When They Come Back
I remember visiting California as a child and my parents took our clump of siblings to San Juan Capistrano. My mother told us about the song, which, to this day, I’ve still never heard, and I failed to see what was significant about the swallows coming back to the old Spanish site. As an adult, I lived in locations where the geese came and went every year, so it’s not terribly surprising that swallows did the same. Despite my love of history, I never studied the details of the mission’s creation, development, and place in SoCal’s growth. Of course, the details are more readily available today than when I first visited the location. Thanks, Google.
My recollection of the Mission San Juan Capistrano includes a complete lack of ability by the swallows to eat bird seed from my hand. Of course, I may have been an impatient child and not inclined to wait for them to come eat out of my hand. I may also have confused this memory with another recollection of pigeons at a completely different location, so there’s that. I don’t recall seeing their nests, or watching them fly, or even have an estimation of the size of the swallows. Besides my overall absence of ornithological know-how, my childhood level of entertainment and engagement lacked an enthusiasm for watching birds. At the age of six, or eight, or nine – or whatever age I may have been – I didn’t care about the swallows. I didn’t notice swallows. I didn’t remember the swallows.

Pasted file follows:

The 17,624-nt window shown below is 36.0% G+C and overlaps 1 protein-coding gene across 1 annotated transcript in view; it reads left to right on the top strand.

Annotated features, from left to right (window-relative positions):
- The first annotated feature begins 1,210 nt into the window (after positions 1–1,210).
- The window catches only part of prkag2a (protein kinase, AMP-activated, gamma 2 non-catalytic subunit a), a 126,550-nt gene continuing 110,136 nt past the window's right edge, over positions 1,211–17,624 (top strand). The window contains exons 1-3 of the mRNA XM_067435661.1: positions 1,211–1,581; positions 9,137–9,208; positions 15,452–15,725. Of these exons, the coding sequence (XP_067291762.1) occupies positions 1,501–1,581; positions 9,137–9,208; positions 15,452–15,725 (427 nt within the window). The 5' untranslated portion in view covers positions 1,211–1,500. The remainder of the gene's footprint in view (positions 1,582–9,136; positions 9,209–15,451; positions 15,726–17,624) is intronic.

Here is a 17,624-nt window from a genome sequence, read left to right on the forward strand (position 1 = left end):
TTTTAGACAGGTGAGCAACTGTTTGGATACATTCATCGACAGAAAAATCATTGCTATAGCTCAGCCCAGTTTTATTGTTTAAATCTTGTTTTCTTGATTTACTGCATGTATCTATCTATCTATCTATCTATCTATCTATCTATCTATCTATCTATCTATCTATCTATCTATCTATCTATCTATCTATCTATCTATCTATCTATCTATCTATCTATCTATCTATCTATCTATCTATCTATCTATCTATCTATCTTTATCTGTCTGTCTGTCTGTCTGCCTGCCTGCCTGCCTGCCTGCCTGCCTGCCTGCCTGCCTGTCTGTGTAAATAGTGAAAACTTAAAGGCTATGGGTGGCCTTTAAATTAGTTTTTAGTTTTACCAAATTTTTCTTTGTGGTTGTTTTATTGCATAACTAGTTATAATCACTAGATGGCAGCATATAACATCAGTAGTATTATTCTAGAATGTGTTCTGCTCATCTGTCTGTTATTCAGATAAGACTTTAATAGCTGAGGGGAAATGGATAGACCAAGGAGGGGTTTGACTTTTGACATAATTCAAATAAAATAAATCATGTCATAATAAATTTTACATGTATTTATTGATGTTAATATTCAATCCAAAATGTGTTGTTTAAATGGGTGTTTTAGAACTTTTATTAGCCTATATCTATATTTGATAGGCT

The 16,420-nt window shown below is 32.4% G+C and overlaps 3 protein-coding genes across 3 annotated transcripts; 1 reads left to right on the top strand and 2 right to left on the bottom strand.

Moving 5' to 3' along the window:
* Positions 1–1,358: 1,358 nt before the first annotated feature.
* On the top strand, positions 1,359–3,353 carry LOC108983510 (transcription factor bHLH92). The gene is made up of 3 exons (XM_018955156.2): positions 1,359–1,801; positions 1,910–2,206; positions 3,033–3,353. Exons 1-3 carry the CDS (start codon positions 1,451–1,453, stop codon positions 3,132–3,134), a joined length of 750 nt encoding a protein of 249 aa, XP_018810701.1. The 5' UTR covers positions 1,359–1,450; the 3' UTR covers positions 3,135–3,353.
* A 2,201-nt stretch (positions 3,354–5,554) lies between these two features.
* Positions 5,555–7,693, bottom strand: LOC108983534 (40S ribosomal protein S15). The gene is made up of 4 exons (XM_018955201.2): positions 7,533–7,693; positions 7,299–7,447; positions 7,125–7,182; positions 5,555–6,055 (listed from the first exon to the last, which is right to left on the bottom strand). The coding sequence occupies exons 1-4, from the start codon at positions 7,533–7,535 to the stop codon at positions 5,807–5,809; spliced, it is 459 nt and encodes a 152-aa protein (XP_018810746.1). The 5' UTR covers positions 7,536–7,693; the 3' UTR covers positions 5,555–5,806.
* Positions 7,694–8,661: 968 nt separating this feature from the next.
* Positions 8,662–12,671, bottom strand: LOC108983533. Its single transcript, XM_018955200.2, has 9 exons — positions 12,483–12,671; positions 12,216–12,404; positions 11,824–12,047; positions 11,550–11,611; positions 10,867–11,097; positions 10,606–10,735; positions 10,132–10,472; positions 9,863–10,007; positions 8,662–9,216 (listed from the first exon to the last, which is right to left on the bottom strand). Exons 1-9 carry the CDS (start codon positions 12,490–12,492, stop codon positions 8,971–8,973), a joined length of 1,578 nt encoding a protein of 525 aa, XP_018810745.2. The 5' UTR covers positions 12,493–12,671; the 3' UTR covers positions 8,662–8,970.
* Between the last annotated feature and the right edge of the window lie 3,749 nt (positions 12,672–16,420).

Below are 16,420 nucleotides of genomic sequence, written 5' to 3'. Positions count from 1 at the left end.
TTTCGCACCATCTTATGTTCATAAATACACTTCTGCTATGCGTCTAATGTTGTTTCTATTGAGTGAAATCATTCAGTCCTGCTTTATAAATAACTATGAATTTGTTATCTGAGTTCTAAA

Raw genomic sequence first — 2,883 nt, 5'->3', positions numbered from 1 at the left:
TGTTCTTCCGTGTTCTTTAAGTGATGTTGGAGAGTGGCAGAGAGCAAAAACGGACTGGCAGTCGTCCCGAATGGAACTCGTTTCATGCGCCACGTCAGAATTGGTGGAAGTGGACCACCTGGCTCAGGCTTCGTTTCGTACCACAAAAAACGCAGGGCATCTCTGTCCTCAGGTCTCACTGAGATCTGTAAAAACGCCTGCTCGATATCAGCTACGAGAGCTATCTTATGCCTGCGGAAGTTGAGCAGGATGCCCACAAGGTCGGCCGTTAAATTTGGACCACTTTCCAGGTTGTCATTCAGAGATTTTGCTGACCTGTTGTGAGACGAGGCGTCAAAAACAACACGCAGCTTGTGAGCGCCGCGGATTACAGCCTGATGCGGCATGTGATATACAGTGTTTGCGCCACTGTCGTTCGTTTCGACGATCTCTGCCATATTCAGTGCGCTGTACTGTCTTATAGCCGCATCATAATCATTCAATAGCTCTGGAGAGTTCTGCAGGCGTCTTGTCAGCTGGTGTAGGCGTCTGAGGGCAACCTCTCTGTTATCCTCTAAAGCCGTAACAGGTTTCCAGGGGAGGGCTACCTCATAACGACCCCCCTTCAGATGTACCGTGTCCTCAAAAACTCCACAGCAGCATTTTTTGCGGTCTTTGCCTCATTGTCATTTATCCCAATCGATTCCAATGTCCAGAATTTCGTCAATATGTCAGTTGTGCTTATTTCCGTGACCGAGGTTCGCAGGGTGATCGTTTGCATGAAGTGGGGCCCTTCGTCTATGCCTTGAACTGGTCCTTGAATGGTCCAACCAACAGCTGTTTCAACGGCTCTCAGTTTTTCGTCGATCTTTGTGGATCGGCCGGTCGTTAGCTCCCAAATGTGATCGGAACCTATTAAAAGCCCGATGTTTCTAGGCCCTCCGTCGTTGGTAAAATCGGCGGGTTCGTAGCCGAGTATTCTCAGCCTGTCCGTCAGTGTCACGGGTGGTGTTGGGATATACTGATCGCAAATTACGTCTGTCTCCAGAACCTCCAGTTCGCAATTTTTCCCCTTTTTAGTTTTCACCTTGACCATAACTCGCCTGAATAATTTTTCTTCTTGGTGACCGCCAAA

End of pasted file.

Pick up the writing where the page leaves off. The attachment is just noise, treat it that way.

The drive along Interstate 29 reminds me of what the open prairie may have resembled when the American bison roamed unencumbered (see North Dakota On A Napkin from November 2011). The entire drive fills my long summer day with views that rival my first trek across South Dakota (see Rapid City, Rapid Change from November 2011), except this time I’m tackling the north-south crossing rather than the Interstate 90 west-to-east route. I’ll admit that interstates lack the versatility and insight of smaller routes as illustrated by my most previous post, but my destination this day allows me to check another state off the Project Fifty list. This drive isn’t about sightseeing, but about the end point, or on this drive, the midpoint as I am planning to double back as part of the excursion.
Once north of Waterton, I find myself alone – not that other passengers are in the car keeping me company, but the northeastern corner of the state reveals itself to be bleakly populated. The only company I see along my route are the swallows living under the overpasses where county roads span the interstate. They dive from heights and swoop into the narrow spaces between the concrete beams supporting the roadways. They fly distances and return to their nests easily identifying one crossroad from the next. They delight in the warmth and length of the summer day as I do. I don’t wonder about where they are in the winter, and when they return to these overpasses. I see their sharp shape and their fleeting flight and am thankful for their presence here and now.